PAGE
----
Dangerous substances and explosive atmospheres
Dangerous Substances and Explosive Atmospheres Regulations 2002. Approved Code of Practice and guidance
Please note: These regulations are subject to amendment from 1 June 2015.
This Approved Code of Practice (ACOP) and guidance provide practical advice on how to comply with the Dangerous Substances and Explosive Atmospheres Regulations 2002 (DSEAR). These Regulations require the elimination or reduction of risk of fire and explosion from substances connected with work activities.
The ACOP is primarily for an informed and experienced audience such as health and safety professionals. The leaflet Controlling fire and explosion risks in the workplace INDG370 provides a short guide to DSEAR for small and medium-sized businesses.
The ACOP applies to workplaces that manufacture, store, process or use dangerous substances as defined in this publication.
While Unloading petrol from road tankers L133 remains as a separate ACOP, this second edition of L138 incorporates the following ACOPs, which have now been withdrawn:
- L134 Design of plant, equipment and workplaces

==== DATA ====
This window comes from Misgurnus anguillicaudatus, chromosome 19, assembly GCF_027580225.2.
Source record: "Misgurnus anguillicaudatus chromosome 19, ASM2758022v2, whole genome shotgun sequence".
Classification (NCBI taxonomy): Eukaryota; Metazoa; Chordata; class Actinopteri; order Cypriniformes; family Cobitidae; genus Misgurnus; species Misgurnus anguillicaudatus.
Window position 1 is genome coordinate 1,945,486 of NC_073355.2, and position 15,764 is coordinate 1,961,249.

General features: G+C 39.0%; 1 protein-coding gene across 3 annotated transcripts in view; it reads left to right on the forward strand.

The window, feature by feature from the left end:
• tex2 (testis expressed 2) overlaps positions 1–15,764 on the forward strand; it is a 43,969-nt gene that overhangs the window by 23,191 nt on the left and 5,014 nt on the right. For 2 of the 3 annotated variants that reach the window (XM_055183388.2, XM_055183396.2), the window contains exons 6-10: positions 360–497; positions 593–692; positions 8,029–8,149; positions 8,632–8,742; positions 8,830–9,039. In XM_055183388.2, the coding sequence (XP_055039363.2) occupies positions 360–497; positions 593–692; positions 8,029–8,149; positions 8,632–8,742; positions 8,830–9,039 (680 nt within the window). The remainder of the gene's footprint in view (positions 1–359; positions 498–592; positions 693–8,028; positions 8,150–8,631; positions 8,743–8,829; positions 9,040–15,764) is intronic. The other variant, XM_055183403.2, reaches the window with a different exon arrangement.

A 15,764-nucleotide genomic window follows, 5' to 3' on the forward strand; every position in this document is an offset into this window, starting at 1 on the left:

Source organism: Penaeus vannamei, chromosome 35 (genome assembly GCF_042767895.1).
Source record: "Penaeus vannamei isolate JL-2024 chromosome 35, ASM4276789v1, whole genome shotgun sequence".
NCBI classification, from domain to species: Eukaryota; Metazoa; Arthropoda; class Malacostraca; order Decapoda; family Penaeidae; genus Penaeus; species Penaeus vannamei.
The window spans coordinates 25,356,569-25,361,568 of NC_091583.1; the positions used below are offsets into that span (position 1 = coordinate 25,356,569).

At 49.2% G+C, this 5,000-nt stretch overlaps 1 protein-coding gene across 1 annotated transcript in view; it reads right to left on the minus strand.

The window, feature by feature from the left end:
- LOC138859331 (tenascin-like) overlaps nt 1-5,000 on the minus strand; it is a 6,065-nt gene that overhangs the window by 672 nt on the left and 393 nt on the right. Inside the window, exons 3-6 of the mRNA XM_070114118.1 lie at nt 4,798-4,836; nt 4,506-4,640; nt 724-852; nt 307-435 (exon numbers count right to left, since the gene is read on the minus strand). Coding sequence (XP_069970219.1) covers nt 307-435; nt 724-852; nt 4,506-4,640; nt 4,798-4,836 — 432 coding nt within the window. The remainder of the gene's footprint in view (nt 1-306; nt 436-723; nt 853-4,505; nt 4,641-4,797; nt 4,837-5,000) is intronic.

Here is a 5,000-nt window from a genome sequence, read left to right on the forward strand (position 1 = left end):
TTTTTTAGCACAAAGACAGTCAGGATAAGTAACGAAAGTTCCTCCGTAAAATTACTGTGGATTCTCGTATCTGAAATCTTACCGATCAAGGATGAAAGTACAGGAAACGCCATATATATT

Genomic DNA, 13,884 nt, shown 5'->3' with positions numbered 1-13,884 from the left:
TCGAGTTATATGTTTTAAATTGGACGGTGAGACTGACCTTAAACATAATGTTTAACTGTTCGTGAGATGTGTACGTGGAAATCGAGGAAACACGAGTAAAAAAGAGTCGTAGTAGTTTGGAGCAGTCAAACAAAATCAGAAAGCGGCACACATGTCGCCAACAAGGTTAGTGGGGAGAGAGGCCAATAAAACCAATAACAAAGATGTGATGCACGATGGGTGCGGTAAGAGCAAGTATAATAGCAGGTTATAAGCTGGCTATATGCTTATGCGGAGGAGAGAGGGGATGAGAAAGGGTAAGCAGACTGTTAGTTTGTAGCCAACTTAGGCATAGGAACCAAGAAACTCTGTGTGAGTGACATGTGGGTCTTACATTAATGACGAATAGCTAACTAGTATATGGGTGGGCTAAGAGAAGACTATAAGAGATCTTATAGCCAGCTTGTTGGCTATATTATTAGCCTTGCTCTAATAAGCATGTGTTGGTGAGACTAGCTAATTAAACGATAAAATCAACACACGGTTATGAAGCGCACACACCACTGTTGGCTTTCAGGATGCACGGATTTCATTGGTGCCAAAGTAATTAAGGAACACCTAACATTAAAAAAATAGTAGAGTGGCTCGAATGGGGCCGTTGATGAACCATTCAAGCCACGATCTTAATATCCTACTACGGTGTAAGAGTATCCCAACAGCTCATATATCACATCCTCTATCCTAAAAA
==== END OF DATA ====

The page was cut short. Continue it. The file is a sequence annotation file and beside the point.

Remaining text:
- L135 Storage of dangerous substances
- L136 Control and mitigation measures
- L137 Safe maintenance, repair and cleaning procedures
The consolidated ACOP text and guidance have been clarified, simplified, streamlined and restructured to help the reader. The content has been updated in light of changes to European and domestic legislation, such as substance classification and labelling issues and general fire safety. No significant new duties are placed on businesses that are already in compliance with the replaced ACOPs. The Regulations themselves are unchanged. The text of the 2002 Regulations is reproduced in a more up-to-date practical form rather than as in the 2002 statutory instrument.
Changes to DSEAR from 1 June 2015
From June 2015 DSEAR also covers substances that are corrosive to metals and gases under pressure. It places a formal requirement on employers to assess the risks for substances if classified for these properties and put in place suitable control and mitigation measures.
It is anticipated that the impact of these changes will be minimal because the intrinsic hazards of the substances being used or present in workplaces is unchanged. The need to carry out a risk assessment, and have in place procedures for the safe use of chemicals not currently covered by DSEAR, is already necessary to meet the general requirements of the HSW Act 1974, and the Management of Health and Safety at Work Regulations 1999. Businesses already complying with these duties are therefore unlikely to need to take any additional action.
Since April 2015 mines are no longer exempt from DSEAR regulations 5(4)(c), 7 and 11.
Minor amendments are being made to this edition to reflect the changes, although the guidance remains substantially the same. An amended version will follow in due course. Basic up to date guidance on DSEAR regulations is available in the Fire and explosion site.